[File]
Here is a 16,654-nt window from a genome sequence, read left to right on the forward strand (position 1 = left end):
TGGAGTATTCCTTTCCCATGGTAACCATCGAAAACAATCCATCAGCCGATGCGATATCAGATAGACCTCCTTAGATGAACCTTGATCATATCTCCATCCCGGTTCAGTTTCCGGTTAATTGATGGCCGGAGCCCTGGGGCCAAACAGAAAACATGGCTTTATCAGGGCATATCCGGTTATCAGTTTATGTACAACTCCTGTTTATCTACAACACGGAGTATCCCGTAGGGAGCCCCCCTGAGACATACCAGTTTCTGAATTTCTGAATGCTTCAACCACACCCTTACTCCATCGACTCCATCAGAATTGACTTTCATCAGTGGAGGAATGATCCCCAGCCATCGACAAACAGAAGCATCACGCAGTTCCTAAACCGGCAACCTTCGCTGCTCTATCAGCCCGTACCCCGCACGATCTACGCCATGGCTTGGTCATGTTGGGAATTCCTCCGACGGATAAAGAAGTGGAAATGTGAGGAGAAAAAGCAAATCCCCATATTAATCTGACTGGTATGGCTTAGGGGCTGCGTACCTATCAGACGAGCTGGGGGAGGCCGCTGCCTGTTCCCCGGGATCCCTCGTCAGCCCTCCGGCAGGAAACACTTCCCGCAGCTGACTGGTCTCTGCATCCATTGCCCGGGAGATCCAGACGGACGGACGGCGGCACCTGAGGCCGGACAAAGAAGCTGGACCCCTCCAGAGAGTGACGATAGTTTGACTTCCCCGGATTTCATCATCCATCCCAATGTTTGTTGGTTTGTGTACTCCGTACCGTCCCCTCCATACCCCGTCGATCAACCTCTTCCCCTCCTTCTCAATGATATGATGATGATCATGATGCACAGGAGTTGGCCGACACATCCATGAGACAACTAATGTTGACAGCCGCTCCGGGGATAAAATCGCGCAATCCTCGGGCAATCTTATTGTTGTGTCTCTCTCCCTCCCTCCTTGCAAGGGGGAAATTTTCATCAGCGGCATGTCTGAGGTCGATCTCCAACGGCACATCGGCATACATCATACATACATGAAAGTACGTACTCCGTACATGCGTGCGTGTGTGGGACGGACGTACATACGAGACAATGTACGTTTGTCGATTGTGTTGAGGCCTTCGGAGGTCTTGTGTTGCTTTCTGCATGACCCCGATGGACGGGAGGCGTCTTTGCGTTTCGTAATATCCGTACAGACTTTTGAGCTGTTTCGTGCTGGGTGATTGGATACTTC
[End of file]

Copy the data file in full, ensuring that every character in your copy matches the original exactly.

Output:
Here is a 16,654-nt window from a genome sequence, read left to right on the forward strand (position 1 = left end):
TGGAGTATTCCTTTCCCATGGTAACCATCGAAAACAATCCATCAGCCGATGCGATATCAGATAGACCTCCTTAGATGAACCTTGATCATATCTCCATCCCGGTTCAGTTTCCGGTTAATTGATGGCCGGAGCCCTGGGGCCAAACAGAAAACATGGCTTTATCAGGGCATATCCGGTTATCAGTTTATGTACAACTCCTGTTTATCTACAACACGGAGTATCCCGTAGGGAGCCCCCCTGAGACATACCAGTTTCTGAATTTCTGAATGCTTCAACCACACCCTTACTCCATCGACTCCATCAGAATTGACTTTCATCAGTGGAGGAATGATCCCCAGCCATCGACAAACAGAAGCATCACGCAGTTCCTAAACCGGCAACCTTCGCTGCTCTATCAGCCCGTACCCCGCACGATCTACGCCATGGCTTGGTCATGTTGGGAATTCCTCCGACGGATAAAGAAGTGGAAATGTGAGGAGAAAAAGCAAATCCCCATATTAATCTGACTGGTATGGCTTAGGGGCTGCGTACCTATCAGACGAGCTGGGGGAGGCCGCTGCCTGTTCCCCGGGATCCCTCGTCAGCCCTCCGGCAGGAAACACTTCCCGCAGCTGACTGGTCTCTGCATCCATTGCCCGGGAGATCCAGACGGACGGACGGCGGCACCTGAGGCCGGACAAAGAAGCTGGACCCCTCCAGAGAGTGACGATAGTTTGACTTCCCCGGATTTCATCATCCATCCCAATGTTTGTTGGTTTGTGTACTCCGTACCGTCCCCTCCATACCCCGTCGATCAACCTCTTCCCCTCCTTCTCAATGATATGATGATGATCATGATGCACAGGAGTTGGCCGACACATCCATGAGACAACTAATGTTGACAGCCGCTCCGGGGATAAAATCGCGCAATCCTCGGGCAATCTTATTGTTGTGTCTCTCTCCCTCCCTCCTTGCAAGGGGGAAATTTTCATCAGCGGCATGTCTGAGGTCGATCTCCAACGGCACATCGGCATACATCATACATACATGAAAGTACGTACTCCGTACATGCGTGCGTGTGTGGGACGGACGTACATACGAGACAATGTACGTTTGTCGATTGTGTTGAGGCCTTCGGAGGTCTTGTGTTGCTTTCTGCATGACCCCGATGGACGGGAGGCGTCTTTGCGTTTCGTAATATCCGTACAGACTTTTGAGCTGTTTCGTGCTGGGTGATTGGATACTTC